Ranger band plans fall performances

Student Reporter

Fall doesn’t just mean it’s time for football – it’s also time for the marching band!

NWOSU Ranger Band has three different bands: jazz band, marching band and concert band.

The jazz band is a small group of about 10 people. Members practice every Monday and Wednesday and are ready to attend their first jazz festival of the year on Oct. 29 at Enid.

The marching band is also fairly small, consisting of about 26 members. The small number of members is no worry to the director, Marc Decker, Ph.D.

He said he believes the number is not what matters most, but it’s the quality of the band that is the key. They are, however, still accepting new members even though they have already started practicing and performing.

As there are six home football games, the marching band will be preparing for three to four original shows. The group entertained football fans at the opening home game last Saturday, and they will be the half-time highlight again this Saturday. They will perform a “Katy Perry Show” again on Saturday. This consists of three of the famous singer’s songs: “Firework,” “Hot and Cold” and “Roar.”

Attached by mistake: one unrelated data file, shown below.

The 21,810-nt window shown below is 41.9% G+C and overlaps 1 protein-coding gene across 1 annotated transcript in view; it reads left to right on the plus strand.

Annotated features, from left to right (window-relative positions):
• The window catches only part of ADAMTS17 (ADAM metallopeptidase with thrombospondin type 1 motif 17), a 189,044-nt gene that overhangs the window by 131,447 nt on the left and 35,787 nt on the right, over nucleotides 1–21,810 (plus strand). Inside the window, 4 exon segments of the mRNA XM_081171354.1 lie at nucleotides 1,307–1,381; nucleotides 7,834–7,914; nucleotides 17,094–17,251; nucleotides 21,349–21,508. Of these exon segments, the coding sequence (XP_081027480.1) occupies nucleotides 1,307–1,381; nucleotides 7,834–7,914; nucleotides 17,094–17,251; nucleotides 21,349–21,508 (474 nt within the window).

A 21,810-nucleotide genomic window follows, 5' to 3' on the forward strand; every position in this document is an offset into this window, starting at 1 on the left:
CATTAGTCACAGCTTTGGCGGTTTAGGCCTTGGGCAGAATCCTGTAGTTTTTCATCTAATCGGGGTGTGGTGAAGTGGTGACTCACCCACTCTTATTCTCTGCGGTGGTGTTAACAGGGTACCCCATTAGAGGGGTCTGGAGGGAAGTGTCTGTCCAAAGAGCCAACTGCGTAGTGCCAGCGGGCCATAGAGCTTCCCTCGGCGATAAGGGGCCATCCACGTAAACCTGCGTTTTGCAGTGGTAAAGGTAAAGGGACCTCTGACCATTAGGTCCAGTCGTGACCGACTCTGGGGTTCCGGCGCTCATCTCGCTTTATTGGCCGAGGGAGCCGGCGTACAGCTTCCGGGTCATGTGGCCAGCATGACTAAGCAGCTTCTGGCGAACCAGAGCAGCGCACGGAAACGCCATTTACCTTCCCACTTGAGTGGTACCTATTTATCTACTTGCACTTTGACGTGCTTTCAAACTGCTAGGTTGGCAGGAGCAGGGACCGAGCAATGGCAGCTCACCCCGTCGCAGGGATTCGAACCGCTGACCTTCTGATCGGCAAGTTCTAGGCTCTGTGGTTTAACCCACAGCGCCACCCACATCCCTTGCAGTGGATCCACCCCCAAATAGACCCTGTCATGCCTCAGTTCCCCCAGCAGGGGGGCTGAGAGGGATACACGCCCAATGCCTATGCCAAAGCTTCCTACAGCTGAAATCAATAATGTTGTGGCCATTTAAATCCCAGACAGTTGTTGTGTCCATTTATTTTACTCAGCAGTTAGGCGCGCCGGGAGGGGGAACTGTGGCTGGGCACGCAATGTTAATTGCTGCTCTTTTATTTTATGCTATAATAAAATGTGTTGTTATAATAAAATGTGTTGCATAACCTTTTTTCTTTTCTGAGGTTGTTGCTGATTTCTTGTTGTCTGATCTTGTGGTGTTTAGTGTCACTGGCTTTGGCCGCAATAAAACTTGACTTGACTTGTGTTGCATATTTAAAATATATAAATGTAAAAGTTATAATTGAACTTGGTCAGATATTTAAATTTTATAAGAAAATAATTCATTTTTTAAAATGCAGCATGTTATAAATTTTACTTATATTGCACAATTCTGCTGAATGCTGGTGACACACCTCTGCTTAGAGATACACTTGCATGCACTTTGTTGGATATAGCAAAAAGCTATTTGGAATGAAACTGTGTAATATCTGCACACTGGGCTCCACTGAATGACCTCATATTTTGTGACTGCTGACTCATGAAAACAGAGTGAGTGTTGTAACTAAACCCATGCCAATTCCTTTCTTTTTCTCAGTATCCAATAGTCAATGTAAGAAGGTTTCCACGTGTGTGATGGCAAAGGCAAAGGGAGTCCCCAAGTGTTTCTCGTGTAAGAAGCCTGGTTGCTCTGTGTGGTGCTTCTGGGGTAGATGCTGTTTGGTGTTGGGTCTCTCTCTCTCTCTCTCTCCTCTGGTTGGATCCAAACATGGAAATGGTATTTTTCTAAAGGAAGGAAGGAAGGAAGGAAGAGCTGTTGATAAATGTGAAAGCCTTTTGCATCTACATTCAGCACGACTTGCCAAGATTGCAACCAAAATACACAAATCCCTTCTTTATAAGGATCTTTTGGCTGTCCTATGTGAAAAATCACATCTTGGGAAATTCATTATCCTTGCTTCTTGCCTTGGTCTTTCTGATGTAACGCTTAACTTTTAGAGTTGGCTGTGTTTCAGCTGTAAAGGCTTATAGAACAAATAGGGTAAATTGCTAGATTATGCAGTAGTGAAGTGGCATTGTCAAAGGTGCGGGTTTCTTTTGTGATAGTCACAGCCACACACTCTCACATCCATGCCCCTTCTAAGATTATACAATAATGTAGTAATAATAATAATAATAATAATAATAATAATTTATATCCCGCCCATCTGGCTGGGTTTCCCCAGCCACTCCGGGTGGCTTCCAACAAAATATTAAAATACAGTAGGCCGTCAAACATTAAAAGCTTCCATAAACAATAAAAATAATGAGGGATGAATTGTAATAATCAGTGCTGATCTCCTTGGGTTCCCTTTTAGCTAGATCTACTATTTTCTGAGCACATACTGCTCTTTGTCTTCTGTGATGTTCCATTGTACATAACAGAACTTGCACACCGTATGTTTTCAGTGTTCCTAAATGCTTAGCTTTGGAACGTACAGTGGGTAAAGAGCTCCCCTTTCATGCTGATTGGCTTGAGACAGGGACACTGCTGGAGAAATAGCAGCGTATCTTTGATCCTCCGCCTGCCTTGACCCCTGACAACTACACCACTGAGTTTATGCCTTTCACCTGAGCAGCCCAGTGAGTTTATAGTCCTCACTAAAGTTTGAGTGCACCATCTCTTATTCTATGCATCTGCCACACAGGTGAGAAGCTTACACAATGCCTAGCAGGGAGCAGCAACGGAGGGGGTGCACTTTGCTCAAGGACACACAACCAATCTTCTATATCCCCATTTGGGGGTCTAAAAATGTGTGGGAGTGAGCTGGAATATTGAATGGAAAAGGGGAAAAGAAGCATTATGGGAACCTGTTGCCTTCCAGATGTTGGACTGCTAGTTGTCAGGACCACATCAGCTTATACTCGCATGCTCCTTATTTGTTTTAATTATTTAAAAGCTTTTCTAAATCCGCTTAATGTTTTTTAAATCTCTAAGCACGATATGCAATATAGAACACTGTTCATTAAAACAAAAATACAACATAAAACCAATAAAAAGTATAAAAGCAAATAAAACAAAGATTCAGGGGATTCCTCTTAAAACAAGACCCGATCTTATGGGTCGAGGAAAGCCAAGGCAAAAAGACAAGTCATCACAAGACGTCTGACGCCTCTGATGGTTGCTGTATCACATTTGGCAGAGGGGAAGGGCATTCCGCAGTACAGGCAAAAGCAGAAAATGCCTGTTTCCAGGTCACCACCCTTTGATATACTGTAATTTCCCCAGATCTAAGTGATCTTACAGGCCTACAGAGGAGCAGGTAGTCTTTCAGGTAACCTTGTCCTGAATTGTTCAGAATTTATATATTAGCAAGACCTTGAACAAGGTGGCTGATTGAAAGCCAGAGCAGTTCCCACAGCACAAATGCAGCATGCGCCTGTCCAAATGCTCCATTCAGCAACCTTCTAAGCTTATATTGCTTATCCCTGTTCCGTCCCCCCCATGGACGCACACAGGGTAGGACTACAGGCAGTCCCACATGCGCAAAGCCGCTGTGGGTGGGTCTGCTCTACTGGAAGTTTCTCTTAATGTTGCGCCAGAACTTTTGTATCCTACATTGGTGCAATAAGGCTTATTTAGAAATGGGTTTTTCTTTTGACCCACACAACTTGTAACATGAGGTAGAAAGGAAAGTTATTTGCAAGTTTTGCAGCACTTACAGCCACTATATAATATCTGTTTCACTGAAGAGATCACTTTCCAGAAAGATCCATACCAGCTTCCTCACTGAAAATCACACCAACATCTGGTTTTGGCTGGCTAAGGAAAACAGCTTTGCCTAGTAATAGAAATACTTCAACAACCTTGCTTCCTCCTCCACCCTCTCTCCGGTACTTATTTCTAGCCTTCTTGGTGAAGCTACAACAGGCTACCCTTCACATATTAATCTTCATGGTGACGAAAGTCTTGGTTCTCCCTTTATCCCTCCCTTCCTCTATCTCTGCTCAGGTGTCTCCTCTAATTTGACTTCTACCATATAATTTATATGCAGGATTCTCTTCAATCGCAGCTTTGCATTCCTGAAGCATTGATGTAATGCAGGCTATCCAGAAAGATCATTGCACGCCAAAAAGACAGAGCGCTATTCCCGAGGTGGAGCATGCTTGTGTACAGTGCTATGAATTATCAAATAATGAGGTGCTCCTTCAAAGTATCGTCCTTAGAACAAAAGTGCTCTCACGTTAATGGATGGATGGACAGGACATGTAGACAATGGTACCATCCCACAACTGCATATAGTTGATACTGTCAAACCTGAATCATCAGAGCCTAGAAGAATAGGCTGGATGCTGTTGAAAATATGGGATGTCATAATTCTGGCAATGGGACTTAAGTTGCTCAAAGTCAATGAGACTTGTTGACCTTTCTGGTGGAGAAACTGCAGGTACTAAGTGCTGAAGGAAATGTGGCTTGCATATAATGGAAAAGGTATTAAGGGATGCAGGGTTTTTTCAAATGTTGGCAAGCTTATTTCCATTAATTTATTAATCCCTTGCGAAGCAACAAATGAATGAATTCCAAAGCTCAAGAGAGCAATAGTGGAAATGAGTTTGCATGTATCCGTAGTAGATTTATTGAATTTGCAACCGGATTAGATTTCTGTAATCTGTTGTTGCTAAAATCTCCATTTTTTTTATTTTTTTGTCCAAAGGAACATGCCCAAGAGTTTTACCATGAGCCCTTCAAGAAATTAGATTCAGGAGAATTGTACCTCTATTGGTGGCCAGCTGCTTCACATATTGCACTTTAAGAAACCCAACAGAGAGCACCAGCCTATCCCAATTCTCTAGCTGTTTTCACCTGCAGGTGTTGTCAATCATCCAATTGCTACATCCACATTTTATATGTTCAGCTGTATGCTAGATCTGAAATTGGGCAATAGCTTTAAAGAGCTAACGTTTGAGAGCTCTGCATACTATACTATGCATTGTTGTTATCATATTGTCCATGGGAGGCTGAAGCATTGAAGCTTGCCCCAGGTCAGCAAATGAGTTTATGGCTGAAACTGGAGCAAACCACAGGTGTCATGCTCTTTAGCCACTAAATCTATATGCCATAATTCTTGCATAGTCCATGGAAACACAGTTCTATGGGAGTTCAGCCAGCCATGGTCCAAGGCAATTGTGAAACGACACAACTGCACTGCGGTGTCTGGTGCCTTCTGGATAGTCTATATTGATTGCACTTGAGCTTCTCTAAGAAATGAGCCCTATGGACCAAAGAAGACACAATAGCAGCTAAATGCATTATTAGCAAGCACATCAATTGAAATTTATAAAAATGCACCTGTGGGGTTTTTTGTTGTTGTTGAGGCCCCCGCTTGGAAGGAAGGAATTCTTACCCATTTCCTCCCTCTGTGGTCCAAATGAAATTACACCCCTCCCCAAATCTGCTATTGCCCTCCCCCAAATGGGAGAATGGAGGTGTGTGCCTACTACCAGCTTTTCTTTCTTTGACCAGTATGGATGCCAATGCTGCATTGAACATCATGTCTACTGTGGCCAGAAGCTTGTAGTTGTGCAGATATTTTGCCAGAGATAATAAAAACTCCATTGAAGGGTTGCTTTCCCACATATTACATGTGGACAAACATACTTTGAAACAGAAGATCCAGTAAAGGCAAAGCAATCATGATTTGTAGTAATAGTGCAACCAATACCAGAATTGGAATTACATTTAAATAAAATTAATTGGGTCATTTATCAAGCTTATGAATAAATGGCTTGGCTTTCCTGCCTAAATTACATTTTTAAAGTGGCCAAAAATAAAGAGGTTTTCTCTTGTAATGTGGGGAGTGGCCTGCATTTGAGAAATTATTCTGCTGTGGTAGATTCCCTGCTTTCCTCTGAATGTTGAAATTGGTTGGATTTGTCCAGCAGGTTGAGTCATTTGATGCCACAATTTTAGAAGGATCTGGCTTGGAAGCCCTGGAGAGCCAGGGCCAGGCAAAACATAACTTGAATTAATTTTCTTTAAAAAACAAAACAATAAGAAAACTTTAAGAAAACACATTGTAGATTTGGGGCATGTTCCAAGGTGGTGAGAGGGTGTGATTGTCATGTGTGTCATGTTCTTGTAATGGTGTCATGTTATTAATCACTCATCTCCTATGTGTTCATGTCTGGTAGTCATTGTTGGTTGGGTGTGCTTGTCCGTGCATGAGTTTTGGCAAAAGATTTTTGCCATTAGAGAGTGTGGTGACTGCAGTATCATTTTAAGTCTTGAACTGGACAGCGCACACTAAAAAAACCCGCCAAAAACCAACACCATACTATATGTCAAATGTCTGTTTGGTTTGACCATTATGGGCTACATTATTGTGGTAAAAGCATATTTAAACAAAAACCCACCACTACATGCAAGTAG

The marching band has made good progress and is excited and ready for their performances, Decker said.

Homecoming is an exciting and important time for the marching band, Decker said. During the homecoming festivities, the group will be doing what is called a “mass band,” where bands from surrounding towns join in with the Ranger band. They will all march in the parade and then perform a “fun music” show with a Disney theme, Decker said. He has invited junior high and high school twirlers from different towns to join in as well.

As Halloween approaches, a “Halloween Show” is being prepared for the football game on Halloween night. This show, however, will be a surprise, and fans will have to come out that night to see and hear what’s planned, Decker said.

The concert band has not yet started, but as freshman band member Madison Hofen said, the group is expecting more members to join.

The Ranger band has been practicing and working hard, said Richard Barber, a sophomore. And the band has become something more – a family, he said.